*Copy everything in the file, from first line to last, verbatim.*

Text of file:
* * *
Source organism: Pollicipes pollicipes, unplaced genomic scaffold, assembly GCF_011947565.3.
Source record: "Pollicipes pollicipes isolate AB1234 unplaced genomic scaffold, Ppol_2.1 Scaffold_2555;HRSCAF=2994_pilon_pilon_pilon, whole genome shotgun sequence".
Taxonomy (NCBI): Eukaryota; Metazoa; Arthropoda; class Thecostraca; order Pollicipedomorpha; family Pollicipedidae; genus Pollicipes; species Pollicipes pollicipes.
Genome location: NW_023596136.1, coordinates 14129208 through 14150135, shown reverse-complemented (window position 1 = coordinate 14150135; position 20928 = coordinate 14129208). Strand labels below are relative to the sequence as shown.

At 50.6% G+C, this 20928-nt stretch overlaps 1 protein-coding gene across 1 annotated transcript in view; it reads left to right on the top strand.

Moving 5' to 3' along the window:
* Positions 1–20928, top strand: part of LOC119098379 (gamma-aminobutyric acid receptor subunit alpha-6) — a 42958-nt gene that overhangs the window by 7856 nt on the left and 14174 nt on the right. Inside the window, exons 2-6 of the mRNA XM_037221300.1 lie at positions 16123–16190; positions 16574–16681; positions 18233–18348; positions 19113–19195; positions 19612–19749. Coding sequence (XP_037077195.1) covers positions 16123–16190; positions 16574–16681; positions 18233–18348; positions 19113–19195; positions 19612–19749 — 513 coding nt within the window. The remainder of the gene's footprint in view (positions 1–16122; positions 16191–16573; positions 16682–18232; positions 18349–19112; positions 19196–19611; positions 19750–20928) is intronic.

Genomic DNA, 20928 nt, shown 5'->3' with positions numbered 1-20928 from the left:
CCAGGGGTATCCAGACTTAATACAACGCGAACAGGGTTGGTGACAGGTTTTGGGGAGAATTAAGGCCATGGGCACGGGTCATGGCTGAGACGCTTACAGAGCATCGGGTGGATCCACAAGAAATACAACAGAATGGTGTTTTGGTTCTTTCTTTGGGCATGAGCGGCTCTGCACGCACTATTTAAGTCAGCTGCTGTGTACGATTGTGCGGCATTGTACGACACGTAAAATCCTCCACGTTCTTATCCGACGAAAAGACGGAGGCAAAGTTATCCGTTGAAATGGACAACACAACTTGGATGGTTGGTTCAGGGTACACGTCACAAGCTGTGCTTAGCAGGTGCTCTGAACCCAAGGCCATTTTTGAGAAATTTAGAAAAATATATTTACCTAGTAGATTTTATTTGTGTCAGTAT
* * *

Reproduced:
Source organism: Pollicipes pollicipes, unplaced genomic scaffold, assembly GCF_011947565.3.
Source record: "Pollicipes pollicipes isolate AB1234 unplaced genomic scaffold, Ppol_2.1 Scaffold_2555;HRSCAF=2994_pilon_pilon_pilon, whole genome shotgun sequence".
Taxonomy (NCBI): Eukaryota; Metazoa; Arthropoda; class Thecostraca; order Pollicipedomorpha; family Pollicipedidae; genus Pollicipes; species Pollicipes pollicipes.
Genome location: NW_023596136.1, coordinates 14129208 through 14150135, shown reverse-complemented (window position 1 = coordinate 14150135; position 20928 = coordinate 14129208). Strand labels below are relative to the sequence as shown.

At 50.6% G+C, this 20928-nt stretch overlaps 1 protein-coding gene across 1 annotated transcript in view; it reads left to right on the top strand.

Moving 5' to 3' along the window:
* Positions 1–20928, top strand: part of LOC119098379 (gamma-aminobutyric acid receptor subunit alpha-6) — a 42958-nt gene that overhangs the window by 7856 nt on the left and 14174 nt on the right. Inside the window, exons 2-6 of the mRNA XM_037221300.1 lie at positions 16123–16190; positions 16574–16681; positions 18233–18348; positions 19113–19195; positions 19612–19749. Coding sequence (XP_037077195.1) covers positions 16123–16190; positions 16574–16681; positions 18233–18348; positions 19113–19195; positions 19612–19749 — 513 coding nt within the window. The remainder of the gene's footprint in view (positions 1–16122; positions 16191–16573; positions 16682–18232; positions 18349–19112; positions 19196–19611; positions 19750–20928) is intronic.

Genomic DNA, 20928 nt, shown 5'->3' with positions numbered 1-20928 from the left:
CCAGGGGTATCCAGACTTAATACAACGCGAACAGGGTTGGTGACAGGTTTTGGGGAGAATTAAGGCCATGGGCACGGGTCATGGCTGAGACGCTTACAGAGCATCGGGTGGATCCACAAGAAATACAACAGAATGGTGTTTTGGTTCTTTCTTTGGGCATGAGCGGCTCTGCACGCACTATTTAAGTCAGCTGCTGTGTACGATTGTGCGGCATTGTACGACACGTAAAATCCTCCACGTTCTTATCCGACGAAAAGACGGAGGCAAAGTTATCCGTTGAAATGGACAACACAACTTGGATGGTTGGTTCAGGGTACACGTCACAAGCTGTGCTTAGCAGGTGCTCTGAACCCAAGGCCATTTTTGAGAAATTTAGAAAAATATATTTACCTAGTAGATTTTATTTGTGTCAGTAT